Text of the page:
Parents bringing treats on board a plane to preemptively butter up their fellow passengers in the case of their kids being disruptive is, depending on whom you ask, a sweet gesture or completely unnecessary.

The hot-button debate was sparked after one parent's long flight from Seoul to San Francisco.

"A mother handed out more than 200 goodie bags filled with candy and earplugs, in case her 4-month-old child cried during the flight," Dave Corona wrote on his Facebook page. "A very touching gesture by the mother, but as you know, when you have kids, expect the unexpected. Not a peep out of the kid."

Corona, a father of twins, told "Good Morning America" it was a "wonderful gesture."

But many mothers disagree. The question of whether it was a good idea was met with a flood of negative responses on a New York City moms' Facebook group.

"Babies and families are 100% allowed to travel just like anyone else and no parent should ever be made to feel bad or guilty or mandated to placate grown adults with candy or treats," wrote one.

"I find this absolutely infuriating," wrote another. "Our culture (here in America) has gotten out of hand. Babies, children are humans. Adults need to have more compassion and concern for fellow little humans."

Many people responded that the stress of flying with their kids was already sky-high and having to buy treats for fellow passengers was just one more thing they don't need on their to-do list.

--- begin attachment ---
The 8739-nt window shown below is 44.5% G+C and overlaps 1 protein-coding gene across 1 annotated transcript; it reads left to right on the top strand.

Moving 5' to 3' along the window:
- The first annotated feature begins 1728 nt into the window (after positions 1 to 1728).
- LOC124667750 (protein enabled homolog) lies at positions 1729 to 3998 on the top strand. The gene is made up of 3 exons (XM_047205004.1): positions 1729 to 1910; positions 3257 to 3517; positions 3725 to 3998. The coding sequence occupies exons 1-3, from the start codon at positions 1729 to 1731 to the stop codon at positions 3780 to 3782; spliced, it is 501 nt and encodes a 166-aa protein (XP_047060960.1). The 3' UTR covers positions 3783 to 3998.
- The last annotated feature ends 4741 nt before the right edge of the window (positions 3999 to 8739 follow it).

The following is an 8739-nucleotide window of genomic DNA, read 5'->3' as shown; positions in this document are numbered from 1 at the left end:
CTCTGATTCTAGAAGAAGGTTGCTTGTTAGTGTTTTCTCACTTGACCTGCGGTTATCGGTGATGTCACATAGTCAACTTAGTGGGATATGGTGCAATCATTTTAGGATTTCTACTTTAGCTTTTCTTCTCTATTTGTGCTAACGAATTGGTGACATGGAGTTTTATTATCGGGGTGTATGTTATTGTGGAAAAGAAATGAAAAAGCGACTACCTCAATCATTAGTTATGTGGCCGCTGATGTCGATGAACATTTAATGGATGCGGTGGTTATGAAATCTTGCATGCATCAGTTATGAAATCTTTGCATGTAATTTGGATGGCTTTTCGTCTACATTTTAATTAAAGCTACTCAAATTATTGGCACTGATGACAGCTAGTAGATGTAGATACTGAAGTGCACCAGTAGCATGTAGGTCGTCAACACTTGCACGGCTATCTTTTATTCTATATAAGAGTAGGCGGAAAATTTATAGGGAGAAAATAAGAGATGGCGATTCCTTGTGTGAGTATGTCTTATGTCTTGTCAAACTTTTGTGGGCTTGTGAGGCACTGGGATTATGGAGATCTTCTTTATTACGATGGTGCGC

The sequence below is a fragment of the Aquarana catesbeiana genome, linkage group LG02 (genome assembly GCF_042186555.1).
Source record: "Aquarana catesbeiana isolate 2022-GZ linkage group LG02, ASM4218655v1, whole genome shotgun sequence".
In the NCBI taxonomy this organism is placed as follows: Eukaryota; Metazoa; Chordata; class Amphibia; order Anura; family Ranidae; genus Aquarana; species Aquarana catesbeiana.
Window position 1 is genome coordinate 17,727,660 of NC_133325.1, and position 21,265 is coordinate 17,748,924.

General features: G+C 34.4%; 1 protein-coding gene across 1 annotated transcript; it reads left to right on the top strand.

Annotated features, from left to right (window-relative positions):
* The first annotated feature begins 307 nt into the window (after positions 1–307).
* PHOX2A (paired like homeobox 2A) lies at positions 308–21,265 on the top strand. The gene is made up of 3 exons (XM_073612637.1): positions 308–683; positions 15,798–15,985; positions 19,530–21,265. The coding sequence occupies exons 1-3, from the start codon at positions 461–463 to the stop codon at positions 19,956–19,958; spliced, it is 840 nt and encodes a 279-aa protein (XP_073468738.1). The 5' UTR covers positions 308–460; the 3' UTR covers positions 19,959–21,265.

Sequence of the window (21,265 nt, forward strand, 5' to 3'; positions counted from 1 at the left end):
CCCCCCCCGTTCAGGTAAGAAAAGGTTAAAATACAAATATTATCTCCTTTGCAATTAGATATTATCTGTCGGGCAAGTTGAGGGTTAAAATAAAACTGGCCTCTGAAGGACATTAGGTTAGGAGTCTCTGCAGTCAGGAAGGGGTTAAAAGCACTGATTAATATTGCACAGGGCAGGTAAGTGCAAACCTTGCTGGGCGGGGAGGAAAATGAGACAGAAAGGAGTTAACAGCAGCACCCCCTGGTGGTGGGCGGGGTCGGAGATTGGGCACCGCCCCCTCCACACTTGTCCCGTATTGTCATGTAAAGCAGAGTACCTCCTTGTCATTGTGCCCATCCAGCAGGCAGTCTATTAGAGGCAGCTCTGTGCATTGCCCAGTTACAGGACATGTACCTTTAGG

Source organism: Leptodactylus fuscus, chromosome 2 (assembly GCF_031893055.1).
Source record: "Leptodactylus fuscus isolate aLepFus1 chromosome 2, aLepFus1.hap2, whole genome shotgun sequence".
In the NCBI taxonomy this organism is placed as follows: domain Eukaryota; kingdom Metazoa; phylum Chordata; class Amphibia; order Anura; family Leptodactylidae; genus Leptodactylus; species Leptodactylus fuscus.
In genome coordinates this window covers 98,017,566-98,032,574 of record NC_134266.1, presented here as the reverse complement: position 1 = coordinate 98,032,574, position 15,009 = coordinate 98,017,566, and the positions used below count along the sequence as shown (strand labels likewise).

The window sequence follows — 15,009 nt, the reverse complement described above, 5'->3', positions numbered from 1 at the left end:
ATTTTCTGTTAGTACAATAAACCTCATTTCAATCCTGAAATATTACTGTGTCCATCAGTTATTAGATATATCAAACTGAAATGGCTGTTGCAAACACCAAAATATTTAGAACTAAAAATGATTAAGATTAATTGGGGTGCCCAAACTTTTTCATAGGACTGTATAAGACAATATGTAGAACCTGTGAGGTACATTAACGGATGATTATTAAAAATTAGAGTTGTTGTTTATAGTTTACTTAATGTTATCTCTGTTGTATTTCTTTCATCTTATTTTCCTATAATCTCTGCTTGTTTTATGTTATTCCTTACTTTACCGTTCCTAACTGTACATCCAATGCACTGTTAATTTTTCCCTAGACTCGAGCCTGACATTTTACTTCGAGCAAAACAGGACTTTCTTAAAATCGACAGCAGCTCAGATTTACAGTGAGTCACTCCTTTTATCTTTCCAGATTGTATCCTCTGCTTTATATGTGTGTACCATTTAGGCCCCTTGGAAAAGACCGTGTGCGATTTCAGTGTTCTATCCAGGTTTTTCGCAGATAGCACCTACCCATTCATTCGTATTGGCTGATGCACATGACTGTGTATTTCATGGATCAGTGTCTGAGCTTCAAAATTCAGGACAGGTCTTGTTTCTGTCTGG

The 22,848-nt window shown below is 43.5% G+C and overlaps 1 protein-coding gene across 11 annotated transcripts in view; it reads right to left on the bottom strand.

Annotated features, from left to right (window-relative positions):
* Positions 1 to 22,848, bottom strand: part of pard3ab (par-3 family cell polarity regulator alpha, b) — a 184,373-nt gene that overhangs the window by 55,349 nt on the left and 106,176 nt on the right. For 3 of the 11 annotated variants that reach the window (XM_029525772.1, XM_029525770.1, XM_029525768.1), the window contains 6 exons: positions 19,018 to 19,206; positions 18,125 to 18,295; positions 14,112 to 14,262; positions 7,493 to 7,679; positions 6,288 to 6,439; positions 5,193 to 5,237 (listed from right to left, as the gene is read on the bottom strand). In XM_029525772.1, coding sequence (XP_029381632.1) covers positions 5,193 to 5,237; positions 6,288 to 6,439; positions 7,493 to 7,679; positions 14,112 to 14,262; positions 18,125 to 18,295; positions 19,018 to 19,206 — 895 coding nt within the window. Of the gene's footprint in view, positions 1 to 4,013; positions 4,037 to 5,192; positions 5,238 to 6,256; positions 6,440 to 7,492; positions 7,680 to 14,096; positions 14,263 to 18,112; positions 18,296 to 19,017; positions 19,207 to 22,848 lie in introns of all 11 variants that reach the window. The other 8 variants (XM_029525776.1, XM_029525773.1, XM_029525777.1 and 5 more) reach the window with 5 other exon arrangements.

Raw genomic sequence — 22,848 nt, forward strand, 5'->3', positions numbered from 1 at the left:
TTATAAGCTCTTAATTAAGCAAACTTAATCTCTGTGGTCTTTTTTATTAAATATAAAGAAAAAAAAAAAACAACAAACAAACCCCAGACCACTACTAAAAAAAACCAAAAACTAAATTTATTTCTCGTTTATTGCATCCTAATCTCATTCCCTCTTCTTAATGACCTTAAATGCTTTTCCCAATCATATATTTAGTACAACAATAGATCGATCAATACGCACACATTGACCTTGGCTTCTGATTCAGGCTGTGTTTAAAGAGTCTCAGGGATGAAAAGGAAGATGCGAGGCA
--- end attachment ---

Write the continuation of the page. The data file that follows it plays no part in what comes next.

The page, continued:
Still, Ronita Kalra is one mom who provided chocolate to the people seated around her daughter.

"It was simple enough to do and everyone appreciated it. It breaks the ice easily," she told "GMA." "Kids will be kids but someone else’s experience can be ruined because of your kid and some chocolate can make it a little sweeter."

PHOTO: Ronita Kalra passed out candy to the passengers sitting near her family on her daughter's first flight.
Ronita Kalra
Ronita Kalra passed out candy to the passengers sitting near her family on her daughter's first flight.

At first, the fellow passengers were a little confused, Kalra said.

But, "as soon as they read the note they were delighted and super friendly," she said.

"They immediately asked questions about the baby and said hello to her," she added.

Emilie Adams is the founder of The Connected Birth, a birth doula, childbirth educator and a lactation counselor. She's also a mother of two children who has traveled extensively.

Overall, she thinks the gesture isn't necessary.

"So many people have and have had young children," she said. "They have been in our boat and are way more understanding than new moms know. There is so much anxiety around being a parent to young children and this idea that we are inconveniencing others, this is simply not true.

"We cannot control how other people will react to us," she added. "We can only control ourselves. Do your parenting thing, fly and move on with your life."

On the other hand, if it's something that's going to make the parent feel better, go for it, Adams said.

"Just don't think that this is something you have to do or that is expected of you," she said.